Melatonin is a hormone that promotes sleep. Melatonin supplements are used as a sleep aid in older adults. Ramelteon (Rozerem), is a prescription drug that enhances the effect of melatonin. Melatonin is relatively safe. However, there is poor quality control and supplements vary from stated strength. Supplements with a U.S. Pharmacopeia verified label have better quality control. However, there is limited evidence that melatonin is effective in patients with dementia.
Suvorexant (Belsomra) is in a new class of drugs for insomnia. In 2020 it was FDA approved for treatment of insomnia in patients with mild to moderate Alzheimer’s Disease. There is preliminary interest that this drug may decrease the likelihood of Alzheimer’s Disease.
Trazadone, an antidepressant, has been available for more than 40 years. It is sedating but opinions vary about its ability to improve sleep quality. It is not FDA approved for insomnia but is one of the most prescribed drugs for that purpose. A low dosage of 25 to 50 mg is used to promote sleep in patients with dementia. Common side effects include dry mouth and constipation.
Doxepin is also an antidepressant and has been available for more than 50 years. A low dose version of doxepin (Silenor) has been FDA approved for chronic insomnia. One study showed efficacy with limited side effects in older adults.
Benzodiazepines include brand names such as Xanax, Valium, Ativan, Klonopin, and Halcion. They are prescribed for anxiety, muscle tension, and insomnia. “Z-drugs” are similar to benzodiazepines and are prescribed specifically for insomnia. Brand names include Lunesta, Sonata, and Ambien. I have prescribed these types of medicines under specific circumstances. Ativan is often prescribed when patients are on hospice. But patients can become dependent on these medicines. In addition, they can cause confusion and falls in frail elderly patients. These medicines should generally be avoided in patients with dementia.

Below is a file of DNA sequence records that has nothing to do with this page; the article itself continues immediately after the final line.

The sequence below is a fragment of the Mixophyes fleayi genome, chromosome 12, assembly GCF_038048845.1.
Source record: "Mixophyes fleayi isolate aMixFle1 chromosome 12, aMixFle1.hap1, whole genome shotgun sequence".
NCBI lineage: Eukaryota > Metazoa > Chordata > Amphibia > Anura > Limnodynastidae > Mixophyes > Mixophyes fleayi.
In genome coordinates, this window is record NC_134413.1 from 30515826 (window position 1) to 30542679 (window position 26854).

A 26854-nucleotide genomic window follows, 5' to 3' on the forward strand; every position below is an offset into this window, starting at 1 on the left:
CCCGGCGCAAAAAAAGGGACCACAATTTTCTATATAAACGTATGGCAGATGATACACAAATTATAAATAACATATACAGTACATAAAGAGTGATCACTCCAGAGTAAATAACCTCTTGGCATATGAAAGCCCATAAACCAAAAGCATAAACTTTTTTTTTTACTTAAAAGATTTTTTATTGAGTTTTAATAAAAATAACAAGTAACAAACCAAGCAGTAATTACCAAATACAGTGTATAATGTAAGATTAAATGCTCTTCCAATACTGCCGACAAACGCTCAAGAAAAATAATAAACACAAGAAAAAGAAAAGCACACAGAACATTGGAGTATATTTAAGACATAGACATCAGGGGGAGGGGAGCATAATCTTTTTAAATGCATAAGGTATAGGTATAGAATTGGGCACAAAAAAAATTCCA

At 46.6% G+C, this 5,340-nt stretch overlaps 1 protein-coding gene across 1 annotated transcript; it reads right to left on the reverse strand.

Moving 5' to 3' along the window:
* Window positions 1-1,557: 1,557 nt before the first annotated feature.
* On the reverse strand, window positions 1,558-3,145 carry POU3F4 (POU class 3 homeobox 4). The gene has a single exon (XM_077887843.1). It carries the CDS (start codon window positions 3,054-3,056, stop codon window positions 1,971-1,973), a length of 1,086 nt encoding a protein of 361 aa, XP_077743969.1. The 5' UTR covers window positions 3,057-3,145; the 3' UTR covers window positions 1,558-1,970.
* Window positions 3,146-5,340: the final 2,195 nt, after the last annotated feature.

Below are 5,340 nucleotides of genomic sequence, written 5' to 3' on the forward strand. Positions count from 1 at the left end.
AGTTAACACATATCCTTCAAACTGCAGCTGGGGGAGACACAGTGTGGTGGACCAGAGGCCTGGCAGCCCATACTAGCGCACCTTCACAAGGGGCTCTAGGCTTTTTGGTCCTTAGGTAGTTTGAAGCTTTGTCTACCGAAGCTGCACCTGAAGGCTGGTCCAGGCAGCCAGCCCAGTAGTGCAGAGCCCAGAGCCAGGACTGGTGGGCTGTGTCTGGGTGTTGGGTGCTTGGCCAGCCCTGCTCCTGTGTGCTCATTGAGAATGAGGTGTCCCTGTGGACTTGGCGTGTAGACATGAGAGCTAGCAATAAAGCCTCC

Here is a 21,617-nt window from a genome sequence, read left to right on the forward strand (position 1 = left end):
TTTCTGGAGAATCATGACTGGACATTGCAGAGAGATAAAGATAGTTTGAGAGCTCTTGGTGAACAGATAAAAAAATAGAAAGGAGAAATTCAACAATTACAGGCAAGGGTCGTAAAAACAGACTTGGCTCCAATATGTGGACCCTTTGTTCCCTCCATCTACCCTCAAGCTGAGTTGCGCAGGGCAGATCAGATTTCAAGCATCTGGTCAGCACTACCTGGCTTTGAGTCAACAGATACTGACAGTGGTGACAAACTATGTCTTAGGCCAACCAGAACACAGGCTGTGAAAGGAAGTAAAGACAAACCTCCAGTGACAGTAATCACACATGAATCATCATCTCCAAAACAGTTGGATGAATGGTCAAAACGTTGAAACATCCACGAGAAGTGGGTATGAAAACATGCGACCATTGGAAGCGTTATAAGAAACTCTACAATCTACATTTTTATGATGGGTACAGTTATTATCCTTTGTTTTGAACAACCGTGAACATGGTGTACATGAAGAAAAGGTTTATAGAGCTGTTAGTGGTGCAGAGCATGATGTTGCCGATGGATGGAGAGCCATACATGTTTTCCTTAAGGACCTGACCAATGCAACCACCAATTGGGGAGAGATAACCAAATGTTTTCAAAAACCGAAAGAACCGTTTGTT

Over the Counter sleeping pills are not recommended. They can cause confusion and falls. One common component is diphenhydramine.
Mirtazepine (Remeron) is an antidepressant. It is sedating and also increases appetite. As a result, it is often prescribed for dementia with loss of appetite and poor sleep.
Narcotics are sedating but also increase the risk of confusion and falls. They should only be used in the presence of discomfort or pain. I prescribe narcotics carefully realizing the potential for addiction. Narcotics are commonly prescribed when patients are on hospice.
Other medications are available to manage behavioral issues. The risk of serious side effects from these medicines varies from low to high. They should not be used when insomnia is the main concern. A future post will discuss medications for behavior management in patients with dementia.
A good ending
In Joan’s story, she has entered the last chapter of a meaningful life. That chapter can be short or long. What is important is that the chapter be as good as possible for both Joan and those who love and care for her. Below is the alternative outcome that geriatricians hope for:
Joan’s family struggles with various emotions including anger and frustration. But ultimately, Joan’s sleep improves. She gets up at 7 AM every morning and gets dressed, then has breakfast and goes to the bathroom. Then, she watches her favorite show “The Price is Right”. After that she plays a brain game designed for people with dementia. After lunch she takes a short nap. There is always an afternoon outing. Some days she goes to the mall for a walk. She also enjoys going to watch her granddaughter play soccer. After dinner she prepares for sleep. Her daughter sits by her bedside until she falls asleep around 8 PM. Some days she goes to daycare. There is a regular schedule of helpers. She is taking an antidepressant for anxiety and at nighttime she takes trazadone. The family has purchased a stuffed toy cat that purrs. She still has good and bad days, but the good days outnumber the bad ones. As time goes by needs change and medicines are adjusted. She no longer wanders. As she declines hospice provides support. She passes away at home.
P.S. There is active research on the use of light therapy for sleeplessness and dementia. Chemicals such as CBD and psilocybin are also being studied.